18 May 2005 10:56:14 GMT
HAMA, 18 May (IRIN) - Mohamad Abul Jadayel, a father of two in the northwestern Hama governorate in Syria, used to be unemployed for long periods of time. Sometimes he didn't even have enough money to feed his family. But now his life has changed.
"I thought of an animal husbandry project to improve my livelihood but I did not have money to implement my project. I obtained a US $300 loan from the Aga Khan Development Network [AKDN] to buy two goats. After one year, I got another $400 loan and bought another two goats. Now each goat gives 3 kg of milk every day and it's becoming very profitable," Abul Jadayel told IRIN in the city of Mesyaf in Hama.
The former builder is one of hundreds to benefit from the AKDN's Micro Credit Facility (MCF). The project is being implemented in four governorates and there are plans to expand into the Damascus governorate this year.
"We are now the largest micro finance project in the country and AKDN is working towards establishing a national micro finance institution in Syria," AKDN's programme coordinator, Aleem Walji, told IRIN in the capital, Damascus.
Micro credit programmes have become increasingly important in poverty reduction and small enterprise development, Walji explained.
A 2005 study conducted by the United Nations Development Programme (UNDP), the State Planning Commission and the Central Statistics Bureau, found that 11.4 percent of Syrians were poor.
"Microfinance plays a critical role in reducing poverty. It has considerably improved the livelihood of the poor in Mesyaf through income generation," Ibrahim Azzour, director of the MCF in Mesyaf, told IRIN.
Walji pointed out that the MCF is designed to facilitate credit to poor people and provide access to those who would otherwise not be able to obtain a loan. It is extremely difficult for the poorer sections of society to get loans in developing countries because of high interest rates and the need to provide some form of collateral.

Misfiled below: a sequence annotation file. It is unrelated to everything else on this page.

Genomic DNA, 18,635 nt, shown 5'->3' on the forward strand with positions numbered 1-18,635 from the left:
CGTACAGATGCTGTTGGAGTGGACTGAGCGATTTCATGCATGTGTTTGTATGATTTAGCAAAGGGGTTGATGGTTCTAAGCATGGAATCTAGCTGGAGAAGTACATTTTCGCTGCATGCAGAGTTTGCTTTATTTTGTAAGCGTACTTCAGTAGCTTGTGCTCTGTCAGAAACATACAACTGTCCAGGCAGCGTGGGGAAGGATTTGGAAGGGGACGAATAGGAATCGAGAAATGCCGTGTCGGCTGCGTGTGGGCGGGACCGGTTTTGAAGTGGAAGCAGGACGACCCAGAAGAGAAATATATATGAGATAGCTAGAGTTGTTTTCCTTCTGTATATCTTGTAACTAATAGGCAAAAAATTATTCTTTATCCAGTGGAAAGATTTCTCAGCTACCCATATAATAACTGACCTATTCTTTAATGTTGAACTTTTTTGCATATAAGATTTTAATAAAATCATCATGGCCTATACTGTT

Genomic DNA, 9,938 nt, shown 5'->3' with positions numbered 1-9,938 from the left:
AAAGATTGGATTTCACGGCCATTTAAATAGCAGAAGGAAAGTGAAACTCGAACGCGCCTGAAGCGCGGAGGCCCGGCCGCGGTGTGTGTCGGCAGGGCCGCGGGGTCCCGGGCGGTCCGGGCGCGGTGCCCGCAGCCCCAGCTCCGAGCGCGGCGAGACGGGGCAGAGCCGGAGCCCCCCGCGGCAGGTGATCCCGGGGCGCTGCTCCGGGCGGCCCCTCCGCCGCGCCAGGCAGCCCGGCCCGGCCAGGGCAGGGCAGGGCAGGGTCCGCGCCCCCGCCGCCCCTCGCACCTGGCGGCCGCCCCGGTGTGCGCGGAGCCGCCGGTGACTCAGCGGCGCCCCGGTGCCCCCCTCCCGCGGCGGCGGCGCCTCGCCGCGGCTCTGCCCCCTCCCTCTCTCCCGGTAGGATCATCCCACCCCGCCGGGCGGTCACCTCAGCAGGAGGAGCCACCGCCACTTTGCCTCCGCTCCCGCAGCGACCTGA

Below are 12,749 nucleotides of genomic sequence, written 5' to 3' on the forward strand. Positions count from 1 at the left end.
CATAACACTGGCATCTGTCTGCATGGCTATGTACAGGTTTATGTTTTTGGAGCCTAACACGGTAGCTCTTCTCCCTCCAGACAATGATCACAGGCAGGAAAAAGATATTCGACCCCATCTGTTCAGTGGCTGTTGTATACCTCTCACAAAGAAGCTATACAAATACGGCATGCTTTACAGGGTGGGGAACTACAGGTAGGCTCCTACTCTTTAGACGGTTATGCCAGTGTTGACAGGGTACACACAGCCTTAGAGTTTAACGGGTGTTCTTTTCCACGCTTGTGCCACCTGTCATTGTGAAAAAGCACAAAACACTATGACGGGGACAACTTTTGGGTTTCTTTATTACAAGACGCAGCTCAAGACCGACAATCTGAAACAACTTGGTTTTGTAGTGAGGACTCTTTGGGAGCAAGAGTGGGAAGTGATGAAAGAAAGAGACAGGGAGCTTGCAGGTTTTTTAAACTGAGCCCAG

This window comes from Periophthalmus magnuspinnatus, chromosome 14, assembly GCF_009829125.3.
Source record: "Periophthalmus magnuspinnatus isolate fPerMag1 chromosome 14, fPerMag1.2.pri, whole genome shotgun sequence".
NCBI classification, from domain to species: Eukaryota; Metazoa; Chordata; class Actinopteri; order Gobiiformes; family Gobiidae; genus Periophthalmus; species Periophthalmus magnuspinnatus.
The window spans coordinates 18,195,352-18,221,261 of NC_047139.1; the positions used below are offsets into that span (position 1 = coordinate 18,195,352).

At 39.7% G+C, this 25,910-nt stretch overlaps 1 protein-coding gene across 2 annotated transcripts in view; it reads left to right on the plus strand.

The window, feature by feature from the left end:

AKDN loans range from $60 to $3,000 and the period of repayment is between three and 24 months. The loan is interest free and a charge of only one percent of the total amount borrowed levied. If a second loan is taken the percentage charged is reduced. Repayment of loans has been 99 percent so far, according to AKDN officials.
The facility was launched in Syria in 2003 to enable poor people to access credit to help start or expand small enterprises. Some 7,000 loans have been allocated for retail, trade and agricultural purposes and the programme has lent over $8 million, creating more than 7,000 jobs.
"We've only been here for two years and this is already one of our biggest projects in the world and we have now identified a need for larger loans," Walji said.
Small-scale entrepreneur Hatem al-Houri, also from Mesyaf, sought an MCF loan and is now reaping the benefits.
"I doubled my income when I was able to expand my carpentry workshop and was able to employ a worker," said al-Houri.
In addition, the progress of loan recipients is monitored and evaluated and intensive training courses are provided for loan recipients.
"The impact assessment which we carry out has shown that many of the businesses have significantly increased their profits and borrowers expressed that they are now able to respond to changes in the market," Walji explained.